Trump’s drilling plan poses unacceptable risk to Florida | Editorial
The oil industry figures to have a a friend in Donald Trump but, it appears, not on every single issue.
President Trump has managed to unite Democrats and Republicans in Florida — against him.
The bipartisan criticism stems from the Interior Department’s announcement Thursday that the president wants to open almost all federal waters to offshore drilling. Such a move would pose serious environmental risks to many parts of the country — especially Florida.
Current rules keep drilling at least 125 miles away from most of the Gulf Coast until 2022. Trump and Interior Secretary Ryan Zinke want to end the ban and allow drilling as close as 10 miles from shore, threatening Florida’s economy.
President Trump isn’t stopping there.
He’d also allow lease sales off Florida’s Atlantic coast and in the Florida Straits, near the Keys. This follows last month’s tax bill, which opened the Arctic National Wildlife Refuge to drilling. According to a National Resources Defense Council review, the president’s plan would make every state “a potential industrial zone.”
Florida Sen. Bill Nelson, a Democrat, in 2006 negotiated the deal for the 125-mile barrier along the Gulf of Mexico. He did so with his Republican colleague, Mel Martinez, reinforcing the idea that protecting Florida’s beaches is not a partisan issue. A year ago, Nelson introduced legislation that would extend the 125-mile moratorium until 2027.
So emotional is the drilling issue, though, that even some of the president’s loudest Florida supporters have joined the chorus of opposition. Gov. Rick Scott, who calls the president “my friend,” said in a statement that he wants to meet with Zinke about “the crucial need to remove Florida from consideration” for expanded drilling.
Other Republicans also chimed in.
Rep. Carlo Curbelo, whose Miami-Dade County district went for Hillary Clinton, released a statement saying he’d make sure Florida’s voice of opposition gets heard.
Sen. Marco Rubio similarly released a statement urging the Interior Department to “recognize the Florida Congressional delegation’s bipartisan efforts to maintain and extend the moratorium … and remove this area for future planning purposes.”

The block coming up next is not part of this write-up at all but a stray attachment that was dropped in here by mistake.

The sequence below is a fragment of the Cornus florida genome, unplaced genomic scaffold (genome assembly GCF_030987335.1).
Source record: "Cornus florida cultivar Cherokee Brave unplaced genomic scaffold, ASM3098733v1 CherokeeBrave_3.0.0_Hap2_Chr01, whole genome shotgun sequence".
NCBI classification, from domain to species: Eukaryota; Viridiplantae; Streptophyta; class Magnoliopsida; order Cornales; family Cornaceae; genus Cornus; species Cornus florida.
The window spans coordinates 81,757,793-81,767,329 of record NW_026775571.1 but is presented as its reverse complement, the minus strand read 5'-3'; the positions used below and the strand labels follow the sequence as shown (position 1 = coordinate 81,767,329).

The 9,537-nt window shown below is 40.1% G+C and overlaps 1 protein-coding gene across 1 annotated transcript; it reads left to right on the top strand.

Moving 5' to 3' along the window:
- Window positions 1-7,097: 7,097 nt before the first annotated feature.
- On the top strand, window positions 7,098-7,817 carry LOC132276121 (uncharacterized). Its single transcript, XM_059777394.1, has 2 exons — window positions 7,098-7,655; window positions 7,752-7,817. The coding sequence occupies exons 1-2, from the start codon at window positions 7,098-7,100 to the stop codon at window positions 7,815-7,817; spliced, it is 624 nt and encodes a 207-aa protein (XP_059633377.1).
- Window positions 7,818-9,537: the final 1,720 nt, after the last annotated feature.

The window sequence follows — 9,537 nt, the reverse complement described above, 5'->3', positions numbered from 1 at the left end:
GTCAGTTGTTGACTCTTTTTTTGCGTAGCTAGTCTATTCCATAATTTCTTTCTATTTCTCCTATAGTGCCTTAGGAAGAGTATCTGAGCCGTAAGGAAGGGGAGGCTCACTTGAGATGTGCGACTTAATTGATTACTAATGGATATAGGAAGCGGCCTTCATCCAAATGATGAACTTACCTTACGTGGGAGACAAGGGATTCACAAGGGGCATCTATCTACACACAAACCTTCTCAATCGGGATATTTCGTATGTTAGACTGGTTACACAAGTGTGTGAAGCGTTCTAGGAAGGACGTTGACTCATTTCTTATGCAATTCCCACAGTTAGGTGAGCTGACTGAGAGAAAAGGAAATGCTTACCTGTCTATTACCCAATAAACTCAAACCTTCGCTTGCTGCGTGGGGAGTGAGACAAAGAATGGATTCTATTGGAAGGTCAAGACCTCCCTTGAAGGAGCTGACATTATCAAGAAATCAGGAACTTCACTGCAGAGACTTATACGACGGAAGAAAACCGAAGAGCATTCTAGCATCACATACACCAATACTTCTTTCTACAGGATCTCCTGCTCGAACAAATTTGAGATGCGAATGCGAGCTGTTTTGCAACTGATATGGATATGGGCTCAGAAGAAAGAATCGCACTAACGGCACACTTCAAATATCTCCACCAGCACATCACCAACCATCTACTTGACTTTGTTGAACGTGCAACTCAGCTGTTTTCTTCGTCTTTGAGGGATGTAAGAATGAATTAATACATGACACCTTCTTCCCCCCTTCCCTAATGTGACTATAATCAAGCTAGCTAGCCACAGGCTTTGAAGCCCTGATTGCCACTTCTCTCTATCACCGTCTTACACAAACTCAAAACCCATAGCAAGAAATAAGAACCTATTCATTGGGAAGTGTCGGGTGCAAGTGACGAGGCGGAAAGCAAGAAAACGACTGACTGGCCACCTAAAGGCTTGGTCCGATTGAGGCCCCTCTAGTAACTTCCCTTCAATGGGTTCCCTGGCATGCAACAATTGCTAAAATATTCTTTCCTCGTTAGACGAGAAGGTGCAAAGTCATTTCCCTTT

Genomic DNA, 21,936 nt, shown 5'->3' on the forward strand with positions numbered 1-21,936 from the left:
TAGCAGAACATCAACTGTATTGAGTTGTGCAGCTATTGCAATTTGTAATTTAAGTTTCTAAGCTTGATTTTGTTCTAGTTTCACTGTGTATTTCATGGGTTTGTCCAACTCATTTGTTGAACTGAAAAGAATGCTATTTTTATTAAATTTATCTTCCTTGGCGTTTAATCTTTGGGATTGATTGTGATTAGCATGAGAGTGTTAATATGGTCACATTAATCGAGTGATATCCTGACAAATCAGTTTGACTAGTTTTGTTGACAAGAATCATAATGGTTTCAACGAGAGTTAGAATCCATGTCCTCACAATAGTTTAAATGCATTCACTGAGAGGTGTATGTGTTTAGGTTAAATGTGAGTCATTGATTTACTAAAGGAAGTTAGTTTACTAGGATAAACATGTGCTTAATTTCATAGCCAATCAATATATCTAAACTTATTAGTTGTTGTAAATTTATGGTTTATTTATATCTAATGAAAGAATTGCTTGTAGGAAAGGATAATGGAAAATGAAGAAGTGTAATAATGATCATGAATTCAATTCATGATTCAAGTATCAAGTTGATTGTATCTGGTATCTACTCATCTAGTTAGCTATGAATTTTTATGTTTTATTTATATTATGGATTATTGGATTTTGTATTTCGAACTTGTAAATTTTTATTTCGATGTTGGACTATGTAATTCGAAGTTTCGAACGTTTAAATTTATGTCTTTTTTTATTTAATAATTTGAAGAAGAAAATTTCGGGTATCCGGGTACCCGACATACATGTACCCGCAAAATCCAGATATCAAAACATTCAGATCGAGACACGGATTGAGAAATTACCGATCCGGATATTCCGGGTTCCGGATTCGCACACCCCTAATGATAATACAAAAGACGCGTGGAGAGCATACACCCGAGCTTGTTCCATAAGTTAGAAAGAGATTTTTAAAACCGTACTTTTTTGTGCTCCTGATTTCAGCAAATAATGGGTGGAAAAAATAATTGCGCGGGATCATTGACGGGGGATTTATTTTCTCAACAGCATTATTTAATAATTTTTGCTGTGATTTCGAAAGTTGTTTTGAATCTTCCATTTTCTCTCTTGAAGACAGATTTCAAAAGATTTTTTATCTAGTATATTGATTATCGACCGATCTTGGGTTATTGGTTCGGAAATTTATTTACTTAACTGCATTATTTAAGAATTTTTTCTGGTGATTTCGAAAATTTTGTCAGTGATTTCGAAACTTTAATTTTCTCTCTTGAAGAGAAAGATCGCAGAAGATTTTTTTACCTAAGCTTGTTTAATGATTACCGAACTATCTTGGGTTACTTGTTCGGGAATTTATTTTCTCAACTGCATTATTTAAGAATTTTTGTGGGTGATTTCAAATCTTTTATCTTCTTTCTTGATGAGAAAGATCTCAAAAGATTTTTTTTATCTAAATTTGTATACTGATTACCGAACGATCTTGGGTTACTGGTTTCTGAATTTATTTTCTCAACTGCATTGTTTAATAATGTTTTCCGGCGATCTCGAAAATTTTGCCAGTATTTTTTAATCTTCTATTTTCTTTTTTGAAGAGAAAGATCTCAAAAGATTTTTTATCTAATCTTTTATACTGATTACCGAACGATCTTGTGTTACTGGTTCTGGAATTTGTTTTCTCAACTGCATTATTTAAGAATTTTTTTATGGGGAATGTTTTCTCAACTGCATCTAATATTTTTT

And Rep. Matt Gaetz, whose Panhandle district went for Trump by the highest margin in the state, said the proposal “would be catastrophic to our military, and to our local tourism economy.” He noted that today’s moratorium allows the military to do extensive testing over the Gulf, testing that can’t be conducted elsewhere.
The president’s plan also would endanger coastlines in Texas, Louisiana, Mississippi and Alabama. With Florida, they suffered from the 2010 BP Deepwater Horizon explosion that caused the largest oil spill in the nation’s history — 200 million gallons. Since the president carried all five states, his favor for the oil industry shows again that his policies go against the voters who backed him.
And it gets worse.
After the Deepwater Horizon spill, former President Barack Obama created a commission to recommend safety improvements. One co-chairman was Bob Graham, a Democrat and a former governor and senator from Florida. The other was William Riley. He was administrator of the Environmental Protection Agency for former President George H.W. Bush, back when the Republican Party cared about the environment.
President Trump wants to weaken two key rules that came from that panel’s work.
One change would weaken regulations designed to prevent the sort of blowout that caused the Deepwater Horizon explosion. Another would drop the requirement that independent auditors inspect safety and pollution equipment that has been certified by the Bureau of Safety and Environmental Enforcement.
The president chose Scott Angelle to lead this bureau. Like his other appointees, Angelle seeks to end regulations that protect the public. He’s a former lieutenant governor of Louisiana, where drilling companies have great influence.
Analysts note that it could take 18 months to implement Trump’s irresponsible plan. They point out that drilling in the Atlantic might not happen for a decade, if at all.
Leases in the eastern Gulf, however, would start in 2023 — one year after the moratorium expires.
We will give Sen. Nelson the last, best word on Trump’s drilling threat: “This plan is an assault on Florida’s economy, our national security, the will of the public and the environment. This proposal defies all common sense and I will do everything I can to defeat it.”
Editorials are the opinion of the Sun Sentinel Editorial Board and written by one of its members or a designee. The Editorial Board consists of Editorial Page Editor Rosemary O’Hara, Elana Simms, Andy Reid and Editor-in-Chief Howard Saltz.